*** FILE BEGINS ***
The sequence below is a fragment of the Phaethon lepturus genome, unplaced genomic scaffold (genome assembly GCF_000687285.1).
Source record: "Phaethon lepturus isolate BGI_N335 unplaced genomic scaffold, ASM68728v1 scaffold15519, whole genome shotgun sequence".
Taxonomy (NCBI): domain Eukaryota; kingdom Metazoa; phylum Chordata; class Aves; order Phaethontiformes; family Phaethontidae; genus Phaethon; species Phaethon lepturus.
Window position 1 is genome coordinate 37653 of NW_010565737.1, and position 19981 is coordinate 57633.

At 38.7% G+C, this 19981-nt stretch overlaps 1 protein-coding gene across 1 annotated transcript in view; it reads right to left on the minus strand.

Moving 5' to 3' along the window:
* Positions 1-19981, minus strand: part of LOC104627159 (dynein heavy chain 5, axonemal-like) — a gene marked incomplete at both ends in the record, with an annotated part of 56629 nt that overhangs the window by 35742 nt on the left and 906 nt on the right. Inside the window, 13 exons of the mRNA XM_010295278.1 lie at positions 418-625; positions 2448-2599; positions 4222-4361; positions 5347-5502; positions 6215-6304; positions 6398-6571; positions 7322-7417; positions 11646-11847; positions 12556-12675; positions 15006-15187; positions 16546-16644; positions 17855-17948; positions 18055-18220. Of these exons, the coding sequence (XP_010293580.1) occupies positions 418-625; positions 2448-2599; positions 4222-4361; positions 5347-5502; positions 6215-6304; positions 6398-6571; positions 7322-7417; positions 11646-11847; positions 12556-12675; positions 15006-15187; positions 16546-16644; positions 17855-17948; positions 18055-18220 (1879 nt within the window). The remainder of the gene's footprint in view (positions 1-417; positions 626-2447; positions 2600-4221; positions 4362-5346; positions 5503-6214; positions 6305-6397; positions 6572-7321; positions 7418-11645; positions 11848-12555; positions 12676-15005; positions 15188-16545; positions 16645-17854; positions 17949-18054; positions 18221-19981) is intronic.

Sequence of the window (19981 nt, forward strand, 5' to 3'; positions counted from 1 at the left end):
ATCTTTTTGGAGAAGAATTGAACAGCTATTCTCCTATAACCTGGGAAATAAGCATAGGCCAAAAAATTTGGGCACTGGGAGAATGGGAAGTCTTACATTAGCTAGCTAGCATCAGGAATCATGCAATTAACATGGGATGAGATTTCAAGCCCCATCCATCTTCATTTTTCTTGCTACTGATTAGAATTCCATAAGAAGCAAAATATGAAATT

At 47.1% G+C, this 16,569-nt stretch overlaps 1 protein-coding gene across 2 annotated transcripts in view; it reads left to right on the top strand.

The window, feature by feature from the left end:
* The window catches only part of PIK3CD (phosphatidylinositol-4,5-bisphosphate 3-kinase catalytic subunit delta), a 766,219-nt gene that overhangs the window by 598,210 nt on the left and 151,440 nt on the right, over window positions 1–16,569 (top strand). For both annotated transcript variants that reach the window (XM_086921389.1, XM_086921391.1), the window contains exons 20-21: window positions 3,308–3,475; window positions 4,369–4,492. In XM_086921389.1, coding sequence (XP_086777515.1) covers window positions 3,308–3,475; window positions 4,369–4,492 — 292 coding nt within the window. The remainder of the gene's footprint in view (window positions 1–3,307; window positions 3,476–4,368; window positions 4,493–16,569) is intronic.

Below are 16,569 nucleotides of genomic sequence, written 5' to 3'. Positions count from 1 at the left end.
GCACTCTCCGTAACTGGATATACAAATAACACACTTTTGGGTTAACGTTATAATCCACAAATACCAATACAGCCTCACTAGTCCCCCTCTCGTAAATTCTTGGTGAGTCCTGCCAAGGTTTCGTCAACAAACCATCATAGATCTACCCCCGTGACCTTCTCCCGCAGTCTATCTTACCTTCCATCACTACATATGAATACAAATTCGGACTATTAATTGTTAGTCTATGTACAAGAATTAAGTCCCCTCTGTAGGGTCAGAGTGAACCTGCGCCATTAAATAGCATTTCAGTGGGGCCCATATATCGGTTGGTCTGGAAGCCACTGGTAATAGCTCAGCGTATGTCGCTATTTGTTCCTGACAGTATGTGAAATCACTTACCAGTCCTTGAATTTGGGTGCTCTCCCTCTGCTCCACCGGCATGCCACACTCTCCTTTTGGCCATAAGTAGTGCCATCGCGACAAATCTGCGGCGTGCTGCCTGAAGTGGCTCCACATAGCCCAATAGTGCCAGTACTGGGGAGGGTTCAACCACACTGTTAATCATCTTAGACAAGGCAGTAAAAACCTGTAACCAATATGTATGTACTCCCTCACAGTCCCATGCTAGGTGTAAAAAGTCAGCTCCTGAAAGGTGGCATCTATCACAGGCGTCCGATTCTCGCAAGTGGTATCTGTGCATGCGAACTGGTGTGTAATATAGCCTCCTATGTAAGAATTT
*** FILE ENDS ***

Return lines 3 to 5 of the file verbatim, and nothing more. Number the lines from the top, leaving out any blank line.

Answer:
Taxonomy (NCBI): domain Eukaryota; kingdom Metazoa; phylum Chordata; class Aves; order Phaethontiformes; family Phaethontidae; genus Phaethon; species Phaethon lepturus.
Window position 1 is genome coordinate 37653 of NW_010565737.1, and position 19981 is coordinate 57633.

At 38.7% G+C, this 19981-nt stretch overlaps 1 protein-coding gene across 1 annotated transcript in view; it reads right to left on the minus strand.